US-based owner Crowley has invested in Tugdock, developers of a road-transportable floating dry dock, to explore the potential use of the so-called Tugdock Submersible Platforms (TSPs) in the US west coast offshore wind sector.
Tugdock’s TSPs were developed to be launched in ports that lack the sufficient water depth and assembly space required to build and loadout the massive floating substructures required to support offshore wind turbines. The technology allows floating dry docks to be delivered by road in modular form and assembled at the port to dimensions far wider than most of the world’s existing dry docks. Once loaded, the platform is then towed to deeper water for launching and transporting the turbines.
“This important investment and collaboration with Tugdock strategically complement our vision and market-leading logistics capabilities to support wind energy development from beginning to end,” said Bob Karl, senior vice president and general manager at Crowley Wind Services.
The US government announced a goal to deploy 15 GW of installed floating offshore wind capacity off the coast by 2035, with a target to reduce the cost of floating offshore wind energy by more than 70%, to $45 per megawatt-hour by that time.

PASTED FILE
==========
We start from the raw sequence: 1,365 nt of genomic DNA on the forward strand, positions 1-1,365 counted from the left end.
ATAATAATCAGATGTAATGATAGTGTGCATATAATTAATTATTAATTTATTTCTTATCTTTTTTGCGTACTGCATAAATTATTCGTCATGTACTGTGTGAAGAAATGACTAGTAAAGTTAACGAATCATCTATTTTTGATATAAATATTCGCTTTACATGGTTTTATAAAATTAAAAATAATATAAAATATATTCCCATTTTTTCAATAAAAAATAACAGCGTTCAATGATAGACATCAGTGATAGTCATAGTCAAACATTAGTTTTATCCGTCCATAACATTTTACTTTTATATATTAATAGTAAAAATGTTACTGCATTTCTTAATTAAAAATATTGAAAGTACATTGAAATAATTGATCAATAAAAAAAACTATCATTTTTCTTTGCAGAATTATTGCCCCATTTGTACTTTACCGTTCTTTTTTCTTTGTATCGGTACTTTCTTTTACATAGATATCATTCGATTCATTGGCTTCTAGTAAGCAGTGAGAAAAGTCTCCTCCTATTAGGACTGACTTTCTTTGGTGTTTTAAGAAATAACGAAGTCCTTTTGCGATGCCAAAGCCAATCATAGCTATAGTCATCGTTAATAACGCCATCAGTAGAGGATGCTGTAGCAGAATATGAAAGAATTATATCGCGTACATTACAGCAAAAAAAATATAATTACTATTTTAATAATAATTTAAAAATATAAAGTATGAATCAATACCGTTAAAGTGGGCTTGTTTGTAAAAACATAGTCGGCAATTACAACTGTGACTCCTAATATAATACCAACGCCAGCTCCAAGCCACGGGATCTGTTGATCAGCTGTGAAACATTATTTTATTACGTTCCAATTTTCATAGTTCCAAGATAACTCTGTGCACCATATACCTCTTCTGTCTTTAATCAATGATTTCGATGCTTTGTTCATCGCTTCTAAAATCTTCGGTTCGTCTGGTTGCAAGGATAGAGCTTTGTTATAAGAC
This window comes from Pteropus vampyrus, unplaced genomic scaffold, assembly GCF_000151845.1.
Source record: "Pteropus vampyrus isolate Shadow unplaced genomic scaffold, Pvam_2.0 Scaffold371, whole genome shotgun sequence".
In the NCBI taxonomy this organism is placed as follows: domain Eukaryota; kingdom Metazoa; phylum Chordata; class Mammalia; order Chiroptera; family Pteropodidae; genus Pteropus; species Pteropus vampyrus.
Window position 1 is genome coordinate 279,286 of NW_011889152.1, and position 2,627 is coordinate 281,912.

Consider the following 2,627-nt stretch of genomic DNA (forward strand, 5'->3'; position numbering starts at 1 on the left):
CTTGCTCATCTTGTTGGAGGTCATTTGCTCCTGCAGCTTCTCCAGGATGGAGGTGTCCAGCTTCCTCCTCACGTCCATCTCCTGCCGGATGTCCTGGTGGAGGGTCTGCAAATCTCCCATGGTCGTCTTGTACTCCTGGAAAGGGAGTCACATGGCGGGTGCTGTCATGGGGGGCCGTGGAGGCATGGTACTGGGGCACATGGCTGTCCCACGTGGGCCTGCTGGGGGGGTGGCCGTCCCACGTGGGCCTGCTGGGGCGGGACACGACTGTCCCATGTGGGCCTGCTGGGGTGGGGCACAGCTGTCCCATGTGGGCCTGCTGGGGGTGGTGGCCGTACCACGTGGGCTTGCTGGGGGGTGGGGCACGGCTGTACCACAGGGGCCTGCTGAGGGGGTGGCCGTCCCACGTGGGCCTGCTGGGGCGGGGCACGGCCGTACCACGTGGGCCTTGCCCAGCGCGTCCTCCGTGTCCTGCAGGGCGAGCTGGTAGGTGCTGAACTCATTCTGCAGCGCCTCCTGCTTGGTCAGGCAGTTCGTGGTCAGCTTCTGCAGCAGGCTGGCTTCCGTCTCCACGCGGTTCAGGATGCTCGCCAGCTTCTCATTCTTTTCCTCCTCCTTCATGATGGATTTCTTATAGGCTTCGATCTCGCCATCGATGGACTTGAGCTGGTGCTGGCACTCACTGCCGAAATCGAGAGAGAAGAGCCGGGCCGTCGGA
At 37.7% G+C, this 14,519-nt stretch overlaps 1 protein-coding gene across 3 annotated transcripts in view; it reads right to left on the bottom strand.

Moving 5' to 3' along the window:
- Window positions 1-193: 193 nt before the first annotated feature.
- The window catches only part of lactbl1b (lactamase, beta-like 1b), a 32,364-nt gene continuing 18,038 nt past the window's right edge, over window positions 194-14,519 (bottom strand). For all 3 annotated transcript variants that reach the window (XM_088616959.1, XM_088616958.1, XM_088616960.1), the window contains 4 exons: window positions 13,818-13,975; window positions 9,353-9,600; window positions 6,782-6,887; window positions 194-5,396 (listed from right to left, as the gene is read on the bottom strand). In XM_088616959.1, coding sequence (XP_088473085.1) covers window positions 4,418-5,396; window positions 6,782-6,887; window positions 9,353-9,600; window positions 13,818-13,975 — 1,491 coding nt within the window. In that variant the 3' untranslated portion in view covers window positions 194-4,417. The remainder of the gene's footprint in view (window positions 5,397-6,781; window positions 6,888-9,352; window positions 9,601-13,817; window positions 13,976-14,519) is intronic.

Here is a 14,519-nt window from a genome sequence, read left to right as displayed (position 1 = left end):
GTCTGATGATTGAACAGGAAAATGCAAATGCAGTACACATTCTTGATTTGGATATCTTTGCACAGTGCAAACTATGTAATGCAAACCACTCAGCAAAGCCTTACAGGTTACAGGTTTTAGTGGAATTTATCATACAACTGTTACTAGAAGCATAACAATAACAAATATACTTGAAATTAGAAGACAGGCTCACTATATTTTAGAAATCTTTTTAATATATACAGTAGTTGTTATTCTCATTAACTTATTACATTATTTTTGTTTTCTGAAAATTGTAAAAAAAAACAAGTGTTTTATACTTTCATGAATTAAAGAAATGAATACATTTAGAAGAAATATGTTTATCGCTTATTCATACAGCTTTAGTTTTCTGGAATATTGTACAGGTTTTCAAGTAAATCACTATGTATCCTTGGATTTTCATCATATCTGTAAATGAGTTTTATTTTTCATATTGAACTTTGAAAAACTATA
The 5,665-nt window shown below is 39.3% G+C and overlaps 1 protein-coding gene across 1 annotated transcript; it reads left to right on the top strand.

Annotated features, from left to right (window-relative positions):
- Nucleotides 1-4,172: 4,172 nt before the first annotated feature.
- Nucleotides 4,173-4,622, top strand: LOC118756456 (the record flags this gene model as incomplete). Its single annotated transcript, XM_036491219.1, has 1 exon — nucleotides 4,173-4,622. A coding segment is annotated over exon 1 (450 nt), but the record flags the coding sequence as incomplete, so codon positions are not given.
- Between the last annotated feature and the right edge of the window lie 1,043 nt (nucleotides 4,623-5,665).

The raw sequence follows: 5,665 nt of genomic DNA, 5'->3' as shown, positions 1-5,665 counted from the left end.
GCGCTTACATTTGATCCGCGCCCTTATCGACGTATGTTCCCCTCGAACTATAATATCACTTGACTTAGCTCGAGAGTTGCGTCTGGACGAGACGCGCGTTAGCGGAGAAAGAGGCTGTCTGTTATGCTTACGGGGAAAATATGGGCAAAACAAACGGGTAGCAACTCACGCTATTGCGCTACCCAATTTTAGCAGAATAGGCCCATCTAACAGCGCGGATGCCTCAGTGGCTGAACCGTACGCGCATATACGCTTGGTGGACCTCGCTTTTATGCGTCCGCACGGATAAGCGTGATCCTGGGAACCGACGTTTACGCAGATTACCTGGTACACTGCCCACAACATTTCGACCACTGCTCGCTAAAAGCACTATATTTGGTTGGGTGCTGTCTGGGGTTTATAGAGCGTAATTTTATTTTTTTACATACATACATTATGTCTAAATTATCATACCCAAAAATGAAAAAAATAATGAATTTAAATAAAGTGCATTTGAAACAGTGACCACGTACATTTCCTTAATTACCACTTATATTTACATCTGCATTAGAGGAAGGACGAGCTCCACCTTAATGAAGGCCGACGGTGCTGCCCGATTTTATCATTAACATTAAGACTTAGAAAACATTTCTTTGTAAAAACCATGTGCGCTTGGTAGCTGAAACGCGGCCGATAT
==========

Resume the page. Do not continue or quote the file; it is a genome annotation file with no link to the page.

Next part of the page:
“The cost and time constraints associated with port infrastructure developments and submersible barge suitability are major bottlenecks holding back growth of the floating offshore wind sector,” said Lucas Lowe-Houghton, director of strategy and growth at Tugdock. “Our TSP technology helps overcome these issues, providing a ready-to-go solution that does not require planning or environmental permissions. This is a massive benefit as planning permission for a permanent facility could significantly delay project schedules and not provide a return on investment.”
Crowley Wind Services is developing and planning wind terminals in California, Louisiana and Massachusetts. At the California Port of Humboldt Bay, Crowley is progressing on an agreement to build and operate a terminal for manufacturing, installation and operation of offshore wind floating platforms, use of large heavy cargo vessels and provide crewing and marshalling services for the Pacific waters recently approved for leases for wind energy. Humboldt and other West Coast installations will rely upon floating offshore wind turbines.